Bridging the Divide: President Obama Delivers a Speech for the Ages

By: Alex Moore

The past week or so has been a heartbreaking few days for our country, to say the least. We are all aware of the horrendous events that have taken place in Baton Rouge, Minneapolis, and Dallas. Following the (what appear to be egregiously unjustified) officer involved shootings of unarmed black men in Baton Rouge and Minneapolis and the attack against Dallas police officers during a protest over the two aforementioned shootings, President Obama delivered a speech at the memorial for the 5 Dallas police officers killed.

The speech, which is linked above, articulates exactly how I feel as though our country should move forward as we attempt to address the issue of racial equality, particularly as it pertains to policing and criminal justice. I strongly implore all of you who read this to watch the speech in its entirety. It is well worth the 40 minutes (plus we only get to hear Obama, an all-time great orator, speak publicly like this for a few more months so enjoy it).

There were a few highlights that I found myself in complete agreement with. First and foremost, when it comes to instances of police use of force, sentencing, stop and frisks, etc, it is indisputable that black Americans are more likely to be targeted, sentenced more strictly, or the victim of excessive use of force at the hands of police than whites. This is unacceptable. America is a country that prides itself on equal protection under the law for one of, if not the most diverse sets of citizens the world has ever seen. This is one of the things that I feel as though make America great. To see one segment of the population unfairly discriminated against, particularly one that has historically been horrifically oppressed, goes against everything that we as a country are supposed to stand for and one of the things that makes America an example for the rest of the world (a shining city on a hill, to invoke Reagan). The majority of black Americans articulate that they face discrimination. To simply dismiss these calls is blasphemous, as Obama points out. White people, myself included, all need to do a much better job of listening to black Americans articulate the discrimination that they face on a daily basis. To dismiss these as “complaints” or “reverse racism” is indicative of an allergy to facts that reminds me of Donald Trump. I mean, folks, Newt Gingrich recently outlined how it’s more dangerous to be black in America and that white folks have got to listen. NEWT GINGRICH! In doing so, he made a great point: as white Americans, we have no idea what its like to be black. The only way we can find out is by engaging black people and listening to them. If black lives matter to Newt, they can matter to you, too.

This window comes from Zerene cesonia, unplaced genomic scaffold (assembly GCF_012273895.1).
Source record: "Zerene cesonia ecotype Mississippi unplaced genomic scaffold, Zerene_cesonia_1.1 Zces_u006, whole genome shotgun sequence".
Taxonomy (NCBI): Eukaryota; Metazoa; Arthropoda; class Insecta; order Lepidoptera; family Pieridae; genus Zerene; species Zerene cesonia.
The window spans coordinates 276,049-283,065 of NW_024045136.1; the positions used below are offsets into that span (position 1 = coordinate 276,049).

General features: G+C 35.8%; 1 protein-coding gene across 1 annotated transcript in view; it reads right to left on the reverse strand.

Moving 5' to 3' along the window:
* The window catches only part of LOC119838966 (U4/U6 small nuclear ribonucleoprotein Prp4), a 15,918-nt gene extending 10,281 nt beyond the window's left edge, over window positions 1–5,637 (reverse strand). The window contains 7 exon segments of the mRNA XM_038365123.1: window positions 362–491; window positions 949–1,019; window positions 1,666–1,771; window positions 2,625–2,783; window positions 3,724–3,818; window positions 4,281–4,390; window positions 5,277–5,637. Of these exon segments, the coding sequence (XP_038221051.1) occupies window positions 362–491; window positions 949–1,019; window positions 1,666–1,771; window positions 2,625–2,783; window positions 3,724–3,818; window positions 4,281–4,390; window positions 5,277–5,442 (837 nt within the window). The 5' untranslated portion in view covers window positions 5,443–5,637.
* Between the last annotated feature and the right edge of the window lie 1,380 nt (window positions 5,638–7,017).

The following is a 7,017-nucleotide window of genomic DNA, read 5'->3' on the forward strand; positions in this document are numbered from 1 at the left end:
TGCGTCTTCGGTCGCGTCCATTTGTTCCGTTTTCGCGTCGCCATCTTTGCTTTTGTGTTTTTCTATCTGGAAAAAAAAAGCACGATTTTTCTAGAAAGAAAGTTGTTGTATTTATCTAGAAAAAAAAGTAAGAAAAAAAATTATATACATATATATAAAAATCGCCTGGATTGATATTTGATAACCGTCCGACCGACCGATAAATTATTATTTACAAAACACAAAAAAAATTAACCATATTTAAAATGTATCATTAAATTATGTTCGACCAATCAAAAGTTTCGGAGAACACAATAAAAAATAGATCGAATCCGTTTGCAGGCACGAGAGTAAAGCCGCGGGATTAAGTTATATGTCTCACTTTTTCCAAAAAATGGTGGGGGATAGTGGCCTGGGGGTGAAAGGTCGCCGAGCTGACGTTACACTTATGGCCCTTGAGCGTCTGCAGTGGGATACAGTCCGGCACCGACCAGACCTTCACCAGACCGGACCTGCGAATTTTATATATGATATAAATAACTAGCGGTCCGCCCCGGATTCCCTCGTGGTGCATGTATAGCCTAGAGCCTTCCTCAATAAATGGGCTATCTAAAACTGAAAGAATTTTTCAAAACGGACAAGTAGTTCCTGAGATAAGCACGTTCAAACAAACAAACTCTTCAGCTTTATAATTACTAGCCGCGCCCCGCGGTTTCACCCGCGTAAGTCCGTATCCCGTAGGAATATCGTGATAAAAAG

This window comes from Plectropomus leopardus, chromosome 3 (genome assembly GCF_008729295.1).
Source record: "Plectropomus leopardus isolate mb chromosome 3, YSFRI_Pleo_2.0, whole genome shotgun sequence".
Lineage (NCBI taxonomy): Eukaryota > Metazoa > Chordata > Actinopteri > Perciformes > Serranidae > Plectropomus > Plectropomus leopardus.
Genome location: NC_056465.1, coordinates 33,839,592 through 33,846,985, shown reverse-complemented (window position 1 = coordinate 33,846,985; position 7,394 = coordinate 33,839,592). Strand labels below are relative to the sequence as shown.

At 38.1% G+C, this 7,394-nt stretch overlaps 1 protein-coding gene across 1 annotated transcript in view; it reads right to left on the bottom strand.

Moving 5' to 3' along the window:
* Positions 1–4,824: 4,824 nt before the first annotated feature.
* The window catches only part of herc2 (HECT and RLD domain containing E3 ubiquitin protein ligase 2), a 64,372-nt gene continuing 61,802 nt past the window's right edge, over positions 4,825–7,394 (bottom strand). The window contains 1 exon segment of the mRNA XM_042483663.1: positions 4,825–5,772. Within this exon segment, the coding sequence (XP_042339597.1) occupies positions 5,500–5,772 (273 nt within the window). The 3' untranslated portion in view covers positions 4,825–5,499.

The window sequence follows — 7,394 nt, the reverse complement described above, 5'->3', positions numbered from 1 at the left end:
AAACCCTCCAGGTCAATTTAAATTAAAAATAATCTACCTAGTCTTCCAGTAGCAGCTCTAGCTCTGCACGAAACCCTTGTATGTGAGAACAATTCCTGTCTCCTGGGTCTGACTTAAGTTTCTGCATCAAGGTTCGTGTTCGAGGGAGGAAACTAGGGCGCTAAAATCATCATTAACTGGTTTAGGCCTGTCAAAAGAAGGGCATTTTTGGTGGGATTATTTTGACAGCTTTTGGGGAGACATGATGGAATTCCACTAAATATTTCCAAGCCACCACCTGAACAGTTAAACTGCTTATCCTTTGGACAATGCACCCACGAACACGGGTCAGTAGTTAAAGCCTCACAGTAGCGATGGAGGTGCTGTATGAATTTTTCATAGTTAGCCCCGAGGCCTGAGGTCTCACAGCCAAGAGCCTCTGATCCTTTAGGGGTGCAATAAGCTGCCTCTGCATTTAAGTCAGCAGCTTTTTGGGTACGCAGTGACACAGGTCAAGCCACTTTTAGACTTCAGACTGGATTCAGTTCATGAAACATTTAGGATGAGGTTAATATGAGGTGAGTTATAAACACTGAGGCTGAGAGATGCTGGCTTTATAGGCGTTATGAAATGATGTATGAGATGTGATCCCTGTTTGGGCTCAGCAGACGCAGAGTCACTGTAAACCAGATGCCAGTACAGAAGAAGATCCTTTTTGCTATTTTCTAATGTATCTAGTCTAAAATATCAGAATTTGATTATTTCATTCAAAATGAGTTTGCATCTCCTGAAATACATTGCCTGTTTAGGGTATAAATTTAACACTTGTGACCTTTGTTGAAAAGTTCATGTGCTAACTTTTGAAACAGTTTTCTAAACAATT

Moreover, I agree with President Obama’s analysis as it pertains to anti-police rhetoric. As Obama points out, simplified and inflammatory rhetoric has the potential to act as a conduit of sorts for deranged and mentally sick individuals like the Dallas shooter to embark on racially charged anti-police violence. For example, according to the mother of the Dallas shooter, he was upset that “in 2016, (blacks) were still being treated like 1816.” In my opinion, it is downright irresponsible to insinuate as such, because we know it isn’t true, yet it still has the potential to incite violence. Obama makes this point as well, outlining that, while we have miles to go, we have made substantive progress in racial equality. We all need to watch our rhetoric and ensure that we engage in productive dialogue as opposed to yelling at one another in simplified phrases (saying “All lives matter” or “black on black crime!” is silly, so is insinuating that every cop is bloodthirsty and racist). As Obama points out, avoiding these incendiary claims will help us move forward as we push to address the issue of systemic oppression of black Americans. We must bring the black community and our police closer together, not tear them further apart.

In order to address this issue, I feel as though we all should attack it exactly how President Obama does in this speech. With a nuanced, thoughtful, articulate argument that appreciates both sides of the divide and finds a way to bridge the two sides together to find a common center (basically the exact opposite of a Trump response). Thank you, President Obama, for delivering these words right when I (and probably many others) needed them most.

PS: was it just me, or did it get a little dusty when Obama told the story of the protesting black mother who was shot during the chaos and helped to safety by police and now her 12 year old son wants to be a cop? There is hope. We’ll figure this thing out. Now lets engage in productive discourse and get to work doing so.

PSS: just juxtapose this elegant speech with the thought of Trump standing at the same podium in the same situation. “Terrible tragedy. Just really, really bad. I mean yuuuuuuuuuuuuge. We should carpet bomb the neighborhood the Dallas shooter is from.”


Photo Credit: Lee Chapman